One of the most well-known vitamins is vitamin C (also known as L-ascorbic acid). The vitamin has gotten a lot of attention because of its immune-boosting properties. However, praising vitamin C’s capacity to reduce the duration of a common cold merely touches the surface of the vitamin’s role in the body. According to the Mayo Clinic, because this antioxidant isn’t produced by the body, it’s critical to get it through vitamin C–rich meals. “Red and green bell peppers, citrus fruits, kiwi, broccoli, tomatoes, and Brussels sprouts are all high in vitamin C,” explains Tamar Samuels, RDN, a cofounder of Culina Health in New York City. According to the National Institutes of Health, adult women require 75 milligrammes (mg) of vitamin C per day, while adult men require 90 mg (NIH). The majority of Americans get enough of the vitamin from their food alone.
Here are some of the benefits of Vitamin C:
1. Enhances Brain Function: Vitamin C is important for neurotransmitter production and cognitive function, according to Samuels. According to the University of Queensland in Australia, neurotransmitters are vital for delivering messages from the brain to the rest of the body. Furthermore, higher vitamin C may be linked to improved brain function. Vitamin C concentrations were shown to be higher in cognitively intact research participants compared to those with impaired cognition, according to a comprehensive review published in September 2017 in Nutrients.
2. Stimulates Collagen Synthesis: According to the National Institutes of Health, vitamin C is required for the manufacture of collagen, which is present in connective tissue throughout the body. “Adequate vitamin C levels are necessary for collagen production,” Samuels says. “Collagen is the most prevalent protein in the body and is essential for connective tissues such as those found in our organs, hair, skin, and nails.” Collagen is sometimes referred to as the skin’s anti-aging saviour by some health and beauty experts. Topically applying vitamin C to the skin resulted in enhanced collagen formation and younger-looking skin, according to a study published in Clinical, Cosmetic, and Investigational Dermatology in September 2015. Vitamin C aids wound healing by increasing collagen synthesis, according to Oregon State University.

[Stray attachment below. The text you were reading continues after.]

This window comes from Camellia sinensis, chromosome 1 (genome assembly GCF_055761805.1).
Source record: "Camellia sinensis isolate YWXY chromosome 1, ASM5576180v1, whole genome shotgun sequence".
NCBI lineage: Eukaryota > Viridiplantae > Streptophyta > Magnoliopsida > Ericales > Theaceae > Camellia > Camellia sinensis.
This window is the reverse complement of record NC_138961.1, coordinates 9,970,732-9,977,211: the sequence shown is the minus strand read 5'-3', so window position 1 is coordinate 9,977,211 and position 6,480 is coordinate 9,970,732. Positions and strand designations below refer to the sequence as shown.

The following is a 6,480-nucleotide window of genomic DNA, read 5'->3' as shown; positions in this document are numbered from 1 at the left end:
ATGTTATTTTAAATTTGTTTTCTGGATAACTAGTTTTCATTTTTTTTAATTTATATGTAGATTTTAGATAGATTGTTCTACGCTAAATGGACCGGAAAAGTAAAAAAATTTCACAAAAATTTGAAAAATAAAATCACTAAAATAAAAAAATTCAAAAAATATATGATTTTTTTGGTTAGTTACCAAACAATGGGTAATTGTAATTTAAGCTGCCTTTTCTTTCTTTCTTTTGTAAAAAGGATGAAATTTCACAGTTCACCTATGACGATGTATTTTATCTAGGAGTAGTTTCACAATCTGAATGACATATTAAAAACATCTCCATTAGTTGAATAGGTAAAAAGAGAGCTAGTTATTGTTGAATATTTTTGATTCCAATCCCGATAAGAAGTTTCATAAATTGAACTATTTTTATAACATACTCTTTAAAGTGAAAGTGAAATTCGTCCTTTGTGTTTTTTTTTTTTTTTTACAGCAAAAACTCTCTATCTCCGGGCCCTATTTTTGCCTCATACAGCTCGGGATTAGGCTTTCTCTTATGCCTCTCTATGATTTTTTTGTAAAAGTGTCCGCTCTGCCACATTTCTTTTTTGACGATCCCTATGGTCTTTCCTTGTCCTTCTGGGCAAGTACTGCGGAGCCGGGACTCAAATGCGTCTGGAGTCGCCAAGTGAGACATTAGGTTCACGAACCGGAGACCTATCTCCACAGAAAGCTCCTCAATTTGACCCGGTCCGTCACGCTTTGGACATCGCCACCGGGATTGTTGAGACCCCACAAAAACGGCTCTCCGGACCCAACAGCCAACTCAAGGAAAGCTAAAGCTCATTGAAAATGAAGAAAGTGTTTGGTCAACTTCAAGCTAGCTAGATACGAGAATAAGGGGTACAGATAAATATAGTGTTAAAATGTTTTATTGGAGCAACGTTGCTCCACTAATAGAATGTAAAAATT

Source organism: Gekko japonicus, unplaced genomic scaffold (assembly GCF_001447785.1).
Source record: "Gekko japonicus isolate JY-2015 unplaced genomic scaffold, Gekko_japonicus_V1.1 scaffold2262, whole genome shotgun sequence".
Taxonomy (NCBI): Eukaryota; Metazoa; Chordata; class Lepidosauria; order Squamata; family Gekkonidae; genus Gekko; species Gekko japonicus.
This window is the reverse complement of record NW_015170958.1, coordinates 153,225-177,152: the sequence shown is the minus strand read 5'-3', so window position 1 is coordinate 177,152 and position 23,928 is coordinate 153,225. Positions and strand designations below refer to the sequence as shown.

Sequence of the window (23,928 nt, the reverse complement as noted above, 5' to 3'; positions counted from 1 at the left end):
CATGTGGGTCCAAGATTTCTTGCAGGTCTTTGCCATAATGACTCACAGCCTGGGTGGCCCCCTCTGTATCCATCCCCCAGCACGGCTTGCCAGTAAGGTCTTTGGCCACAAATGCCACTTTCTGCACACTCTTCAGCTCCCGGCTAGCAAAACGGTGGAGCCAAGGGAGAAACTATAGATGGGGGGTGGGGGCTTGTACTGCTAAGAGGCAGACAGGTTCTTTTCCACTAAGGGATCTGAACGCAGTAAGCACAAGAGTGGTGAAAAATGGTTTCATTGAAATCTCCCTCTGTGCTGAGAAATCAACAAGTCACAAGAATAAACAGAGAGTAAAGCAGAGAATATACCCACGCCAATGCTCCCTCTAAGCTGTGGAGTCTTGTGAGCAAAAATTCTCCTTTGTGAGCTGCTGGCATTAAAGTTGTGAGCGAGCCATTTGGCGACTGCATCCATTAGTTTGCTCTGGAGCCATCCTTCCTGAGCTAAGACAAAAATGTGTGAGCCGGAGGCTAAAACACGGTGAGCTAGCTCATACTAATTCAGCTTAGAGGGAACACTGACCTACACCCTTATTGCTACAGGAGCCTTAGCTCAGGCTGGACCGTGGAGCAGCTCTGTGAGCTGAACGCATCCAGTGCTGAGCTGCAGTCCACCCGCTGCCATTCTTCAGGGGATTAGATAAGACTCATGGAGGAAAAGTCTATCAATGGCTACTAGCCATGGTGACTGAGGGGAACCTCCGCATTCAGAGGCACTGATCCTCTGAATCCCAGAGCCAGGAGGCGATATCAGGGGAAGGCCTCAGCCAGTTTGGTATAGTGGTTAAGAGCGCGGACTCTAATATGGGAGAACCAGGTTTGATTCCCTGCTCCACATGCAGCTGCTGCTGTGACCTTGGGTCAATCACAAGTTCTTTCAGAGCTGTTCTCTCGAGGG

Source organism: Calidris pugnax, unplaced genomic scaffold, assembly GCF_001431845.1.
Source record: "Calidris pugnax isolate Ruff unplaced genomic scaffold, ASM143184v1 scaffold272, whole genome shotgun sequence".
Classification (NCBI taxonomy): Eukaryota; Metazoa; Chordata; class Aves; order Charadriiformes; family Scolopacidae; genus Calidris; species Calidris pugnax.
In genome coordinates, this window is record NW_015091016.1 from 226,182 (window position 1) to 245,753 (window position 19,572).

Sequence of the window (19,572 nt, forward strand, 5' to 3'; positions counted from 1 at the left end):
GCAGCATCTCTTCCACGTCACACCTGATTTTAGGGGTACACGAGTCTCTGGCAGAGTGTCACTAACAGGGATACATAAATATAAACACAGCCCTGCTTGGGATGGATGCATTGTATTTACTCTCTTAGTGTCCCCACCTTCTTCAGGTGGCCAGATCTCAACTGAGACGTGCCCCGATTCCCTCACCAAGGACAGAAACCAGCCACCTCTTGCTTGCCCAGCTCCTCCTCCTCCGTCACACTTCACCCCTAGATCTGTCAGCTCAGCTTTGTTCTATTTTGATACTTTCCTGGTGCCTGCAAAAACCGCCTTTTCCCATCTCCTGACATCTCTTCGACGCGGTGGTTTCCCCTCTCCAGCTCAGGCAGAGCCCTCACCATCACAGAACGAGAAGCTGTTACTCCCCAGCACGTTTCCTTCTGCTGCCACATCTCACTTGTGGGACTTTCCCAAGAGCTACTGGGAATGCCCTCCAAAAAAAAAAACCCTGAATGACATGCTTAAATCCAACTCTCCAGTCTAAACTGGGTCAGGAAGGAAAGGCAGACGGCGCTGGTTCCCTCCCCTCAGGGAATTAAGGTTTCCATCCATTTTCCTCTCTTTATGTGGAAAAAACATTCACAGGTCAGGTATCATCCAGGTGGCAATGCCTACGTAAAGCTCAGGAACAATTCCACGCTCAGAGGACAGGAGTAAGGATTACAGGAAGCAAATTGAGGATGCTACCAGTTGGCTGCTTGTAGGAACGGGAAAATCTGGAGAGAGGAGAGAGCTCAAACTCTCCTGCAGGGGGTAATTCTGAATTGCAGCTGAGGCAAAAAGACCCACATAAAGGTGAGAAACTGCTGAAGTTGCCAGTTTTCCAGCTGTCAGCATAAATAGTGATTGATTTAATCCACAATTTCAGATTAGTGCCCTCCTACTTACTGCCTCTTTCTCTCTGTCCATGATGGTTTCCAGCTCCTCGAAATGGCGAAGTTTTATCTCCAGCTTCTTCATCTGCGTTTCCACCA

3. Strengthens the Immune System: Vitamin C’s effect on the immune system is perhaps its most well-known advantage. Vitamin C was found to support the immune system in a review published in Nutrients in November 2017 by guarding against oxidative stress, assisting in microbial killing, and reducing the risk of tissue damage. A lack of this vitamin has been linked to an increased risk of infection. According to a previous assessment, stocking up on vitamin C after you start sniffling won’t prevent you from having a cold, but it might help you recover faster.
4. Its Antioxidant Properties Help Guard Against Chronic Disease: Vitamin C’s antioxidant capabilities are responsible for many of its health advantages. “Antioxidants function to neutralise free radicals, which are volatile and toxic molecules created in the body and cause cell and tissue damage,” Samuels explains. Antioxidants, according to the Mayo Clinic, help protect against serious health diseases including cancer and heart disease. More research, particularly with human participants, is needed to determine whether vitamin C can specifically prevent cancer or cardiovascular disease, according to Harvard T.H. Chan School of Public Health.
5. Vitamin C Combined With Iron Leads to Better Absorption: Vitamin C’s interaction with other vitamins and minerals in the body, such as iron, provides another benefit. According to the National Institutes of Health, iron facilitates appropriate growth and development, aids the body’s ability to distribute oxygen throughout the body, and aids the production of certain hormones. According to Harvard Health Publishing, nonheme iron (the form of iron found in plants) can be difficult for the body to absorb, but eating vitamin C (and, ideally, heme iron, which is found in meat and seafood) at the same time as nonheme iron improves absorption.